Dear Dr. Batchelor:
My boyfriend told me to contact you because you are an athlete and because you would understand my problem. He has run with you at Kennesaw Mountain in the past.
I am a 36-year-old female triathlete who trains 35-plus miles per week running, 150 miles per week biking, and 3 miles per week swimming. My goal is to do a half Ironman Triathlon race.
My right hamstring pain initially began when I jumped over a ditch during a hilly cross-country run. I continued to try to run through the pain for the next few weeks, but the pain continued to get worse and worse. I took off four weeks, but the same pain began when I tried to run again.
The hamstring pain begins at the top of my right hamstring muscle, and when I bend forward to touch my toes, I feel a sort of crunching, "gristle-like" sensation where my hamstring attaches at my buttocks. When I sit on it, it feels sort of hot or swollen. I can press into the area and can actually press in deep and get to the root of the pain.
In addition to the above-mentioned pain, I have another pain that began last year when my boyfriend was teaching me to ride wheelies on my mountain bike. I crashed backward and fell on my tailbone. Ever since then, I have had localized pain at my tailbone. When I feel the area, it feels as if the tip of the tailbone is not as prominent as it used to be. Occasionally, the pain gets severe and I can't walk or run very fast without pain.
Can you help me?
I had a patient recently with a condition similar to yours. This patient had pain in the hamstring area where it attaches to the ischial tuberosity. An X-ray of the area revealed calcium exostosis where the hamstring attached to the ischium. When the hamstring contracted and relaxed repeatedly during a run, it would rub over this roughened area and the patient would experience similar symptoms to yours. Over time, the hamstring tendon gets irritated and swollen. It's like if you tried to stretch a bungee cord around a corner, but the corner was made up of ground-up glass.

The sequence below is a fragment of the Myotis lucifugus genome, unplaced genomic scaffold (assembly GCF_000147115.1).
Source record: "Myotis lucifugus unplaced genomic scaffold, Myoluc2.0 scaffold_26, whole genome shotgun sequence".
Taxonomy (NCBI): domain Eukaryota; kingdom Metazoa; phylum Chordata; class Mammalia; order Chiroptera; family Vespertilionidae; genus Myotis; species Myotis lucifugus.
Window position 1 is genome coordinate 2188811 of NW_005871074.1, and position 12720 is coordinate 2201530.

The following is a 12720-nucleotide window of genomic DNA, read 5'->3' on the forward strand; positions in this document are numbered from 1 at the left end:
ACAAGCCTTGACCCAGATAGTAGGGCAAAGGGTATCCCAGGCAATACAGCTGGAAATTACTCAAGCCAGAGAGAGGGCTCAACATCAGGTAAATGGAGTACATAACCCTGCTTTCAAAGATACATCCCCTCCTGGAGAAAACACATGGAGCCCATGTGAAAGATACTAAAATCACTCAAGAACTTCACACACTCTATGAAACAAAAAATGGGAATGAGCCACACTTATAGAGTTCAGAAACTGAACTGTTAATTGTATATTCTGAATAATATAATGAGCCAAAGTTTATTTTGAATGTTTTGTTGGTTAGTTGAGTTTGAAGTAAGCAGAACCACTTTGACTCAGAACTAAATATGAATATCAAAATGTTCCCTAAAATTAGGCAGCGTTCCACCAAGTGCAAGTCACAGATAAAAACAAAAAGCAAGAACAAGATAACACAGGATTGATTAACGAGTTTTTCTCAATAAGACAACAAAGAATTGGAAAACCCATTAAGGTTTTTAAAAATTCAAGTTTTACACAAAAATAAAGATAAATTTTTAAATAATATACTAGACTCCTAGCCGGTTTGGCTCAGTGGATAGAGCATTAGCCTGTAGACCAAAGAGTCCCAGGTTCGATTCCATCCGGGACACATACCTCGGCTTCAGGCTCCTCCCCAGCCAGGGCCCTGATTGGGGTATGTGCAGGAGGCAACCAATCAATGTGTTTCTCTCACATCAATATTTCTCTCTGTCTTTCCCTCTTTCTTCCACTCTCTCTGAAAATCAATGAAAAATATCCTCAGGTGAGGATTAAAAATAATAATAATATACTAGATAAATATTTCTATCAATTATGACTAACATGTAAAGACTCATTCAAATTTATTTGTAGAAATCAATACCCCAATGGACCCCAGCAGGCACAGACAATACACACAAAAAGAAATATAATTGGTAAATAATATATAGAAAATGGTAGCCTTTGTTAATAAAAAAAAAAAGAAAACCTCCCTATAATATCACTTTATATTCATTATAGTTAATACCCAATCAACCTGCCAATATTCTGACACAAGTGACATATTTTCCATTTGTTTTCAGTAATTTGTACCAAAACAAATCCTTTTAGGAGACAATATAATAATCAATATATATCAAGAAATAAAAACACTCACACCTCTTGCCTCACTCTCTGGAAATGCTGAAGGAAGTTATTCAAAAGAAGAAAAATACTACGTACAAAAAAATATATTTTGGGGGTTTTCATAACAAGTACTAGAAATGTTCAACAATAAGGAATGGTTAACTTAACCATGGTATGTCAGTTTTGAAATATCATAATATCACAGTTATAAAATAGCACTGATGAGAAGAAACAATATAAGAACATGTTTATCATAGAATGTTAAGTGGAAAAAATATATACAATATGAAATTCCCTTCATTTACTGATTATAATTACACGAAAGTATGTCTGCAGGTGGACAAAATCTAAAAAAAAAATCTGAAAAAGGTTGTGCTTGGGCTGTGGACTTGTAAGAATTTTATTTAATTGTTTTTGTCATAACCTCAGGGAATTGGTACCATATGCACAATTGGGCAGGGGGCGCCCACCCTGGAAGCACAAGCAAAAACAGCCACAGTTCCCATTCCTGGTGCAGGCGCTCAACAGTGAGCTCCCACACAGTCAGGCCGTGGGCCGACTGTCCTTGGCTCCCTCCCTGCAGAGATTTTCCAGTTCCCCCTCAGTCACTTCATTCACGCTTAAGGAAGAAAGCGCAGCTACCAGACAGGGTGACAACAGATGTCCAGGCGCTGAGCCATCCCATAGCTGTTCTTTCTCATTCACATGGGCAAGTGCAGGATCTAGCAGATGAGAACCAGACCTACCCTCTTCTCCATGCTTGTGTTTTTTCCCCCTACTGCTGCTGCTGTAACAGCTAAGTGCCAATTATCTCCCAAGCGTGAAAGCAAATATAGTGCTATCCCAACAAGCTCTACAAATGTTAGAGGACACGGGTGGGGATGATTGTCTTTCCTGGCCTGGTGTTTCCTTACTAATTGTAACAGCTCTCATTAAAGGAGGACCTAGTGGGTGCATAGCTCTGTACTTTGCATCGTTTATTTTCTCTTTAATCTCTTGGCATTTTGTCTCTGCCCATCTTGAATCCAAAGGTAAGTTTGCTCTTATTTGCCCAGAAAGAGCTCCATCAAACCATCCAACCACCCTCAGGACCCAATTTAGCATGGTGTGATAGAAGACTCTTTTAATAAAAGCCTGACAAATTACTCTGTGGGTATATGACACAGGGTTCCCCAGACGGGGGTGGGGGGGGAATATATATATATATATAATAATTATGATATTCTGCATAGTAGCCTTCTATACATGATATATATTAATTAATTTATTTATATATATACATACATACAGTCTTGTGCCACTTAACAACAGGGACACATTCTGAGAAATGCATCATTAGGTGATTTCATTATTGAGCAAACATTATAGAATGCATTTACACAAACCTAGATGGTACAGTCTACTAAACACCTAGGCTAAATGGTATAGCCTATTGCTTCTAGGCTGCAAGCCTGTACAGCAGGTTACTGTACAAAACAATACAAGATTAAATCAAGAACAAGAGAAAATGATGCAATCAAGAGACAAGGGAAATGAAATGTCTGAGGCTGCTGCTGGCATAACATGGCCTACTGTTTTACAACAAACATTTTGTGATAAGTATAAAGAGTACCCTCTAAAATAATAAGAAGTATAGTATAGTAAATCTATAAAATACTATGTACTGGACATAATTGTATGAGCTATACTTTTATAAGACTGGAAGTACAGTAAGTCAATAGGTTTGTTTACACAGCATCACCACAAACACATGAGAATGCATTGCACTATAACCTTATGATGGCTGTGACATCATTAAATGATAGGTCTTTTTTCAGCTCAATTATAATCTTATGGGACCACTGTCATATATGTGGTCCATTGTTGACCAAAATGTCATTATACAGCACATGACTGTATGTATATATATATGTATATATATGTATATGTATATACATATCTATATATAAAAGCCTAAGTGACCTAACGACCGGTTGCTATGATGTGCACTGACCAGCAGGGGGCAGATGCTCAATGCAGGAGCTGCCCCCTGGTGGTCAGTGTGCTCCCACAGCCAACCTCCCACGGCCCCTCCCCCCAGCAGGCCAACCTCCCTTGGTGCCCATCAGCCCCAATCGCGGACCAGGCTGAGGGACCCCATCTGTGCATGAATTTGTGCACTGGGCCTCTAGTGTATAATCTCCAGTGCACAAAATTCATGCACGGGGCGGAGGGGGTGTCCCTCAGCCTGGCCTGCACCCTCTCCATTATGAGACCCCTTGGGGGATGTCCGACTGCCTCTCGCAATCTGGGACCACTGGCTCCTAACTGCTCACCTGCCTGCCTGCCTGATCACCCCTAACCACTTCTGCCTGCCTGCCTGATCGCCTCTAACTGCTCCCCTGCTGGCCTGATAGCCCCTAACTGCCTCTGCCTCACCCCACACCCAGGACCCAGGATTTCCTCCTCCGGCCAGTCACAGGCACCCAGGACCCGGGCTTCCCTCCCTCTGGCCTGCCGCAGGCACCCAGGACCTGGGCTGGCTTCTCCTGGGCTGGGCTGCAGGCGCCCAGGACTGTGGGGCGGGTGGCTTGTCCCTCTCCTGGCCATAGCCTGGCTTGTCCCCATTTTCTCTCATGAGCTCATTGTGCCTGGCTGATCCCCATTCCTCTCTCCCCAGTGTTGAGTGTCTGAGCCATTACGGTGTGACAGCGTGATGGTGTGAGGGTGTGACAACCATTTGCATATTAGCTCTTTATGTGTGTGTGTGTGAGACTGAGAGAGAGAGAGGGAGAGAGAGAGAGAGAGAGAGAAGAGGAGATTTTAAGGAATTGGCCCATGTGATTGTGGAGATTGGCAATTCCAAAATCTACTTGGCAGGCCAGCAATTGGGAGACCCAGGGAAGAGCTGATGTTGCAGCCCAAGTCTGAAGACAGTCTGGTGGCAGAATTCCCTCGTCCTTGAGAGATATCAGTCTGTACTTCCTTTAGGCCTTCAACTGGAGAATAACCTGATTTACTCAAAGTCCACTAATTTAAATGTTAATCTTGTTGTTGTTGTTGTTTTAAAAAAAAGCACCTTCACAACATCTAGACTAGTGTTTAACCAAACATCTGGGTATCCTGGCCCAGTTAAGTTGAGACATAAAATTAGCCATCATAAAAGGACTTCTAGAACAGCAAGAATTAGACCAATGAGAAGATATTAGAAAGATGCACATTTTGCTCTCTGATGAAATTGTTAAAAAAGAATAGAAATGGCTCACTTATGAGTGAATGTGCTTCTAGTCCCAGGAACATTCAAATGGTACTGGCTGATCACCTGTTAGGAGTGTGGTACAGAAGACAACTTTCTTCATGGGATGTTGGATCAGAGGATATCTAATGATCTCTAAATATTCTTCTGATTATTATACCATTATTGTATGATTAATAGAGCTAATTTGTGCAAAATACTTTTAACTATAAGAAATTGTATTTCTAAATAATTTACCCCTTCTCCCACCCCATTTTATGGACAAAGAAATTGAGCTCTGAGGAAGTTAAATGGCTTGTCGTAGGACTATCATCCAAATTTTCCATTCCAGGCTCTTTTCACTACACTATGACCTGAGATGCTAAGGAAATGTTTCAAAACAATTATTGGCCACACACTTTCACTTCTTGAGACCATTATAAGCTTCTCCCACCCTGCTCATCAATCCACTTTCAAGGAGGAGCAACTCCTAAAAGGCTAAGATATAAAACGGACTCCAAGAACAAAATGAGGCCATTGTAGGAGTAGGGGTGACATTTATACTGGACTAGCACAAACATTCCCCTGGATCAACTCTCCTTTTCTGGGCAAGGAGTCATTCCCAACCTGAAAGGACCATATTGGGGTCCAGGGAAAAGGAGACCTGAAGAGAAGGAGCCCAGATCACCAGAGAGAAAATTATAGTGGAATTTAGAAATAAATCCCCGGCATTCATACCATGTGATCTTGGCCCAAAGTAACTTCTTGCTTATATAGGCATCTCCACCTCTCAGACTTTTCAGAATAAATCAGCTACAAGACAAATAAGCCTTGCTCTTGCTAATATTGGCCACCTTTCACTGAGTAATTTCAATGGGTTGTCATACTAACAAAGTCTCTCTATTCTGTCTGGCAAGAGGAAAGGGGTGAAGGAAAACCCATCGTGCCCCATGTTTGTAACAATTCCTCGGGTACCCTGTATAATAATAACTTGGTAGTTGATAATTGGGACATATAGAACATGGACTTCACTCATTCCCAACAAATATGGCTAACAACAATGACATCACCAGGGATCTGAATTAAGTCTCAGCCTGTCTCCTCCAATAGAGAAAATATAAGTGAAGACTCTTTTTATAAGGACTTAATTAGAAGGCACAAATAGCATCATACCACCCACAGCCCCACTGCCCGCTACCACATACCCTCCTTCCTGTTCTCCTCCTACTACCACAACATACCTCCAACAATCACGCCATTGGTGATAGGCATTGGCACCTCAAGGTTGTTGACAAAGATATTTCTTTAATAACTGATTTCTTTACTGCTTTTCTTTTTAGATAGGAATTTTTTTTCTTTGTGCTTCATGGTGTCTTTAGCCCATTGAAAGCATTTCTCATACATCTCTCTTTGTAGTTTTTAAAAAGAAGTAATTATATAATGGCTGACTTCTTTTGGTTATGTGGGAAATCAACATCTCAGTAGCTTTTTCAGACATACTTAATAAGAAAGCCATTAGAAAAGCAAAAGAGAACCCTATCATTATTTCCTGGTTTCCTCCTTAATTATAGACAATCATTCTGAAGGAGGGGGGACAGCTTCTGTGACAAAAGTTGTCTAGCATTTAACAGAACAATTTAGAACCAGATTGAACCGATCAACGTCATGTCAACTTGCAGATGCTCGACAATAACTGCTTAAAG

Treatment consists of no stretching, running with a shortened stride, and the use of ultrasound to dissolve the roughened calcium area. The end result of the treatment is a smooth ischial tuberosity and no hamstring pain. Of course, your condition may be different, but this is an example of what worked for one patient. You could have a minor tendon strain at the best, or in the worst scenario, an avulsion fracture at the ischial tuberosity. The only way to know for sure is to examine you.
Your tailbone injury is also not that uncommon. When a patient comes in with a tailbone injury, it is usually the result of falling back on a hard surface, and the tailbone is usually tipped and misaligned forward (anterior) toward the front of the body.
One exception was when I treated a woman who suffered a sacrococcygeal injury as a result of delivering a large baby. As the baby began to exit the womb, pressure was exerted against the woman's tailbone and the tailbone tipped backward, or in a posterior direction.
Treatment of the tailbone misalignment involved manipulating the coccyx by hand into a more normal position. A clunking sound was heard and felt during the manipulation, and the patient experienced immediate pressure/pain relief in the area.
Daniel Batchelor, DC
Editor's note: Dr. Batchelor is certainly well-qualified to give advice regarding running-related injuries - he has won more than 350 road races and run over 60,000 miles. In addition to his impressive running record, he has been a consultant for such magazines as Runners World; Running in Georgia; Running Journal; Georgia Runner; and Run and See Georgia. Several years ago, he was interviewed by CNN Headline News as an expert on athletic injury and back pain.
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